Educational Theory

Footnote Guidelines

Educational Theory uses footnote references exclusively, not a name-date style of referencing. The following are some illustrations of the journal's preferred reference style, adapted from Chicago Manual of Style, 17th ed.


Book with 1 author:
1. Lynne White, Jr., Dynamo and Virgin Reconsidered: Essays in the Dynamism of Western Culture (Cambridge: MIT Press, 1968), 60–1.

Subsequent citations
2. White, Dynamo and Virgin Reconsidered, 68 (emphasis in original).

Book with author and editor(s) and/or translator(s):
5. Theodor W. Adorno and Walter Benjamin, The Complete Correspondence, 1928–1940, ed. Henri Lonitz, trans. Nicholas Walker (Cambridge, MA: Harvard University Press).

Subsequent citations
6. Adorno and Benjamin, Complete Correspondence, 486.

Book/edited anthology with 2 or 3 authors/editors:
7. Nicholas C. Burbules and Carlos Alberto Torres, eds., Globalization and Education: Critical Perspectives (New York: Routledge, 2000), 2.

Subsequent citations
8. Burbules and Torres, eds., Globalization and Education, 6.

Chapter within an anthology:
9. Barbara Adam, “Re-Vision: The Centrality of Time for an Ecological Science Perspective,” in Risk, Environment and Modernity: Towards a New Ecology, eds. Scott Lash, Bronislaw Szerszyski, and Brian Wynne (London: SAGE, 1996).

Subsequent citations
10. Adam, “Re-Vision,” 65–6.

New chapter within a previously cited anthology
11. Ulrich Beck, “Risk Society and the Provident State,” in Risk, Environment and Modernity, eds. Lash, Szerszynski, and Wynne, 27.

Single volume from a multivolume series:
12. Friedrich A. Hayek, Law, Legislation and Liberty, vol. 3 of The Political Order of a Free People (London: Routledge and Kegan Paul, 1979), 76.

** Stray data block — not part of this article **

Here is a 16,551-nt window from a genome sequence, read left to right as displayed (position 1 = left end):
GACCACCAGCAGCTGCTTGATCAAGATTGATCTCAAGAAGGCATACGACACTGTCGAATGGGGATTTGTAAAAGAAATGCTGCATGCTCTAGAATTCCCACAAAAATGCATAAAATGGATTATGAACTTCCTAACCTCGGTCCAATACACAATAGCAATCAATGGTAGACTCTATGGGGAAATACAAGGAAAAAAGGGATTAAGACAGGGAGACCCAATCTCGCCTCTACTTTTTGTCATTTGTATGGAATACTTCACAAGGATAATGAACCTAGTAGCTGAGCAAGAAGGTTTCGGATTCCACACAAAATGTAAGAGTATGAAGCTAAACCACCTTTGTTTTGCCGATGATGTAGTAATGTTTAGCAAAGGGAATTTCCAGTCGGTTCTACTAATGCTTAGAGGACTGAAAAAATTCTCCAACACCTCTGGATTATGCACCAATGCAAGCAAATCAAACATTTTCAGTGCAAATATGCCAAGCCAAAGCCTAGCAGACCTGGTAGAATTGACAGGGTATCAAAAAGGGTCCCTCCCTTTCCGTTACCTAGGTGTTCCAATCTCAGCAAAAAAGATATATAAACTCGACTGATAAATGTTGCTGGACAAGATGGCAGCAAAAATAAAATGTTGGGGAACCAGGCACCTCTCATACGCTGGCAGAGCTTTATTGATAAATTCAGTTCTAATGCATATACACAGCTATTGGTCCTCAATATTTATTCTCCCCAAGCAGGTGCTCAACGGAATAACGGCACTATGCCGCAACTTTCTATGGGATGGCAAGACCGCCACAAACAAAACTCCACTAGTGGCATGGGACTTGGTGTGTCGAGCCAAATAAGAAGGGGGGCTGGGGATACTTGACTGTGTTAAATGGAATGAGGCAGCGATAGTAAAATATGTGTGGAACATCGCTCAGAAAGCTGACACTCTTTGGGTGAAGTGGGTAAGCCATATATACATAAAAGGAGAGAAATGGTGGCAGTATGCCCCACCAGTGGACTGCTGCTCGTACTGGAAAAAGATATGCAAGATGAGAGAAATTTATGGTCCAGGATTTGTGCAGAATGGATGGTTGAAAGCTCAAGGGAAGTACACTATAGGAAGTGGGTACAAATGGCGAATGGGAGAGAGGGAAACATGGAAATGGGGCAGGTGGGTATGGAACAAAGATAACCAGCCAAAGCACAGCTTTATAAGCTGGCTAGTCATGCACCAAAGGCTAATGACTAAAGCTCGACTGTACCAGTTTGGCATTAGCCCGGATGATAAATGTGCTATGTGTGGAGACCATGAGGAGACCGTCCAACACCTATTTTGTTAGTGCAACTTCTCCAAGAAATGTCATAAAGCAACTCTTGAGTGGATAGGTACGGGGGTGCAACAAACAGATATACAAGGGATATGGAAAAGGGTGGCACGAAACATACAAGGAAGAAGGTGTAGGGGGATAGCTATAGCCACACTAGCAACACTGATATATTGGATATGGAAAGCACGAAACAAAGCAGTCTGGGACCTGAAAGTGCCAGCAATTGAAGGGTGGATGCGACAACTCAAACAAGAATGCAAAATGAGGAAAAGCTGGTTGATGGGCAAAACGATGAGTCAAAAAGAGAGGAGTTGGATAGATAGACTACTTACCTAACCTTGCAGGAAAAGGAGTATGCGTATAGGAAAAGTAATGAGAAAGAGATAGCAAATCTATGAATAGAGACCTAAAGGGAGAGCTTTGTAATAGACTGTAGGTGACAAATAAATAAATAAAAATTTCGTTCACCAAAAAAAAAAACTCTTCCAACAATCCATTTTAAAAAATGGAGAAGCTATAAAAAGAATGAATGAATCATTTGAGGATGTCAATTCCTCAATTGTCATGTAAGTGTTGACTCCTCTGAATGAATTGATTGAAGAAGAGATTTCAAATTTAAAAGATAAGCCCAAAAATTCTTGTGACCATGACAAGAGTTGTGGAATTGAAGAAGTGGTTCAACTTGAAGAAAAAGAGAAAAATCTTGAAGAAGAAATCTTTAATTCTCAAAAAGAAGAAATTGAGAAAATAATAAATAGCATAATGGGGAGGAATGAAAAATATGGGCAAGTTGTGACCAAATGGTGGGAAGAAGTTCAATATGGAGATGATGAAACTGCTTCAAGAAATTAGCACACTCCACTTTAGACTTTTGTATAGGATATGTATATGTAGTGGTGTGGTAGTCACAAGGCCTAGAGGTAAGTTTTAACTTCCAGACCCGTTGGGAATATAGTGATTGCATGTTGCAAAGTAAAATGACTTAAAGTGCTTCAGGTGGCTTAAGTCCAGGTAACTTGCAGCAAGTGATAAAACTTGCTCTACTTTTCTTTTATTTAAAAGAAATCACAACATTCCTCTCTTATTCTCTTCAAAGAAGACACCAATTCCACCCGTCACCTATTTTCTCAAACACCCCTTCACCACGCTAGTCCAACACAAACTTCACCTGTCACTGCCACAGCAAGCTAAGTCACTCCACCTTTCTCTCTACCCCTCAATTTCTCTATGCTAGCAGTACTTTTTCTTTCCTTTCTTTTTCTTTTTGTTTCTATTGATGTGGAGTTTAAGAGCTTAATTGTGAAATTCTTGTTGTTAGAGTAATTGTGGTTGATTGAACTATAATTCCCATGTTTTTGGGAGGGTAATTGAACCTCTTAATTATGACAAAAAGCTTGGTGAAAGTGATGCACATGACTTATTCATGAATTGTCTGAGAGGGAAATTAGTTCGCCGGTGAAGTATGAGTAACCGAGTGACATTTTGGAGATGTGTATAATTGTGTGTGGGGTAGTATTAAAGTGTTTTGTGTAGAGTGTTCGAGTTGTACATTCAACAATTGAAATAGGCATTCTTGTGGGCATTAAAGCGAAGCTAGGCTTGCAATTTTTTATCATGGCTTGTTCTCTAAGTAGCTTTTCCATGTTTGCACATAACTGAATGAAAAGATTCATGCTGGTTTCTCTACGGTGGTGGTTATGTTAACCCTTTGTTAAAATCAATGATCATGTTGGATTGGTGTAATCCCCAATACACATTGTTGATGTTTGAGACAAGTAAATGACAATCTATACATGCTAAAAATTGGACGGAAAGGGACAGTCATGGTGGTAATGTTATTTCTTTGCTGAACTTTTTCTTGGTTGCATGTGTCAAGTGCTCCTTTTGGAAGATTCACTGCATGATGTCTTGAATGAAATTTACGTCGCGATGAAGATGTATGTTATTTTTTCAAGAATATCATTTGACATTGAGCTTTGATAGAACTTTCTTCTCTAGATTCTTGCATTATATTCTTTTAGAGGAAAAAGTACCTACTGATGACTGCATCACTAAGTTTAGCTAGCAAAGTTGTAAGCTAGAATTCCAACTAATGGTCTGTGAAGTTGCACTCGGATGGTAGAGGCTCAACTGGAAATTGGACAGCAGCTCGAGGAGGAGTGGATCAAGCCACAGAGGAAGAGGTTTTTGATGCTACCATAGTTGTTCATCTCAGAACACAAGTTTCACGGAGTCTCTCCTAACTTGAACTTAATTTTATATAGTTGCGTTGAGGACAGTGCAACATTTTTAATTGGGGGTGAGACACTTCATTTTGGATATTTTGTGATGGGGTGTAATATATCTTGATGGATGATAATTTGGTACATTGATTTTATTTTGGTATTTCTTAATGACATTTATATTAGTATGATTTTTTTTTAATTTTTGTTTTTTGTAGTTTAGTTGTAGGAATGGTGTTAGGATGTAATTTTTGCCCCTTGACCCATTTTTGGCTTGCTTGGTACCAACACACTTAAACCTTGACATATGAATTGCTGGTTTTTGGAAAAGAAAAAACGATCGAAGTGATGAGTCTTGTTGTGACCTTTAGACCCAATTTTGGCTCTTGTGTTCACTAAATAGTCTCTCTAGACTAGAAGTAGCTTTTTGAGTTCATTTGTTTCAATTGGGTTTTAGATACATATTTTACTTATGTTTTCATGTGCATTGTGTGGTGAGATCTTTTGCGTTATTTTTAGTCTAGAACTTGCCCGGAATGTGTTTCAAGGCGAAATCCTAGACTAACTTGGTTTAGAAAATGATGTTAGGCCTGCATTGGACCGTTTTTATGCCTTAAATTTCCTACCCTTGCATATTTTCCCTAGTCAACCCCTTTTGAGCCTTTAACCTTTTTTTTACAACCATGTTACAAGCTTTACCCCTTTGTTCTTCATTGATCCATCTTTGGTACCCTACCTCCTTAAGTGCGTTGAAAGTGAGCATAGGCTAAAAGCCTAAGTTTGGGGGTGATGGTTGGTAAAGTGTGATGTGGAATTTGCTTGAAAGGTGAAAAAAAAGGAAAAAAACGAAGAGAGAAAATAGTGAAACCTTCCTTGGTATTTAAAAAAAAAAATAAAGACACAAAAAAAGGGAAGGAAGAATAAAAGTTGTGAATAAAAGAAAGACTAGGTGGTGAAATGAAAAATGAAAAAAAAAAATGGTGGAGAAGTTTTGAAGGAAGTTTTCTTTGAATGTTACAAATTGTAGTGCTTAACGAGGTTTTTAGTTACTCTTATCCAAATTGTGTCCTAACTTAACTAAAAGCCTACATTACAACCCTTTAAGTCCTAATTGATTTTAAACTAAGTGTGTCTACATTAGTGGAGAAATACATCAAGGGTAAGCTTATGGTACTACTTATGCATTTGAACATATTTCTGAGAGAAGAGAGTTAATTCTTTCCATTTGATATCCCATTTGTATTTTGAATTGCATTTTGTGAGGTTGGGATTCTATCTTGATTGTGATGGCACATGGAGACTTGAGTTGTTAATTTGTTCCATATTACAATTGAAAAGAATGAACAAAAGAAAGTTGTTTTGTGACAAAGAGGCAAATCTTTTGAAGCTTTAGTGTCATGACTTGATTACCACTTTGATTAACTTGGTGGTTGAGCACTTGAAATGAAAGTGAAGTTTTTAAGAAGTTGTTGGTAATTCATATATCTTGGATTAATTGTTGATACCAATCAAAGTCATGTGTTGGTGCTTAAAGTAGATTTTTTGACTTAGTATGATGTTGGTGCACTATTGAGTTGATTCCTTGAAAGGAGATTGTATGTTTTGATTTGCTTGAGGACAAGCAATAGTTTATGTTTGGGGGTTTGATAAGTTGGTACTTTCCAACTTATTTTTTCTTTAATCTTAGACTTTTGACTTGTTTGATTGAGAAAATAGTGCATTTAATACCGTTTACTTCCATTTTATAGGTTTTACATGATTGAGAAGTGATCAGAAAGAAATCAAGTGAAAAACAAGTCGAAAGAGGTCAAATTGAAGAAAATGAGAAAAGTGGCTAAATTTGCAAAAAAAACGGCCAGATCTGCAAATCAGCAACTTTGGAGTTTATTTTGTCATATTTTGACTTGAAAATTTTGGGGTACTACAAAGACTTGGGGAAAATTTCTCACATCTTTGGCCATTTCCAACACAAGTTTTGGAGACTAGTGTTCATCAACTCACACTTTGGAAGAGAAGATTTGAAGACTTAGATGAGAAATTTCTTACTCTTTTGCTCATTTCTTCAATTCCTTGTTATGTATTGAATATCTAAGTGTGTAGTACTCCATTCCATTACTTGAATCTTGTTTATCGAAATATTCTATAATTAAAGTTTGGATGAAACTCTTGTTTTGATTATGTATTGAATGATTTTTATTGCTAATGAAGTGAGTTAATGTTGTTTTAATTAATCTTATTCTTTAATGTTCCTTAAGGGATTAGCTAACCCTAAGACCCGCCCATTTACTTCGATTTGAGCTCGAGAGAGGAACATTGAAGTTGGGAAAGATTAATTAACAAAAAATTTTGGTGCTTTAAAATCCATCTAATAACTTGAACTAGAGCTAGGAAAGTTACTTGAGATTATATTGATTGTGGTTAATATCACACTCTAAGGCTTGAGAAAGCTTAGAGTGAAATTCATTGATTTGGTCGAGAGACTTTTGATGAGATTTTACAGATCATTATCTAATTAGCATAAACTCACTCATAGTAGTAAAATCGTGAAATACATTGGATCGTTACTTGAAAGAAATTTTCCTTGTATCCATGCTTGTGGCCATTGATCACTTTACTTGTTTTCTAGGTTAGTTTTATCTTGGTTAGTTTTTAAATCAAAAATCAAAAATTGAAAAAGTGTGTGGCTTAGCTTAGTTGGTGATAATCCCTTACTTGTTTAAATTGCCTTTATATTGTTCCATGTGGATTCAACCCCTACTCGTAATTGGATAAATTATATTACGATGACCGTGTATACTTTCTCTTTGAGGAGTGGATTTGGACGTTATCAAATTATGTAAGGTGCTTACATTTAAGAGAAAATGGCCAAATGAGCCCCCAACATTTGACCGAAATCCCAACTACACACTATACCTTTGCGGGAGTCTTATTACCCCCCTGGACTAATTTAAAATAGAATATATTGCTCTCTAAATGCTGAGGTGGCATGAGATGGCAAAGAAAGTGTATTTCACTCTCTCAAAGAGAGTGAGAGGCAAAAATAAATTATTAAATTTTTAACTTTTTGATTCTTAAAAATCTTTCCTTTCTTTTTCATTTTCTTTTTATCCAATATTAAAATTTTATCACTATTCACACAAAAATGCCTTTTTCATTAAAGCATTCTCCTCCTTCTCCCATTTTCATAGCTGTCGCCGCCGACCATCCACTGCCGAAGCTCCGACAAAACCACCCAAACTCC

Subsequent citations
13. Hayek, Law, Legislation and Liberty, 103.

Single work/essay from the multivolume collection of John Dewey’s writings (edited by Jo Ann Boydston):
14. John Dewey, Experience and Nature (1925), in John Dewey: The Later Works, 1925–1953, vol. 1, ed. Jo Ann Boydston (Carbondale: Southern Illinois University Press, 1981).

Subsequent citations
15. Dewey, Experience and Nature, 103.

New volume within a previously cited multivolume series
16. John Dewey, “The Philosophy of the Arts”(1938), in John Dewey: The Later Works, 1925–1953, vol. 13, ed. Boydston (Carbondale: Southern Illinois University Press, 1988), 359.

Non-English book, or chapter in a non-English anthology:
17. Marga Burggraaf-Huiskens, Opvoedingsondersteuning als Bijzondere Vorm van Preventie [Educational Support as a Special Form of Prevention] (Bussum: Coutinho, 1999).

18. Lieve Vandemeulebroecke and Kristien Nys, “Het concept opvoedingsondersteuning” [The Concept of Educational Support], in Gezinspedagogiek Deel II: Opvoedingsondersteuning, eds. Lieve Vandemeulebroecke, Hans Van Crombrugge, Jan Janssens, and Hilde Colpin (Leuven, Belgium: Garant, 2002), 12 (translation by author).

Subsequent citations
19. Burggraaf-Huiskens, Opvoedingsondersteuning als Bijzondere Vorm van Preventie, 67.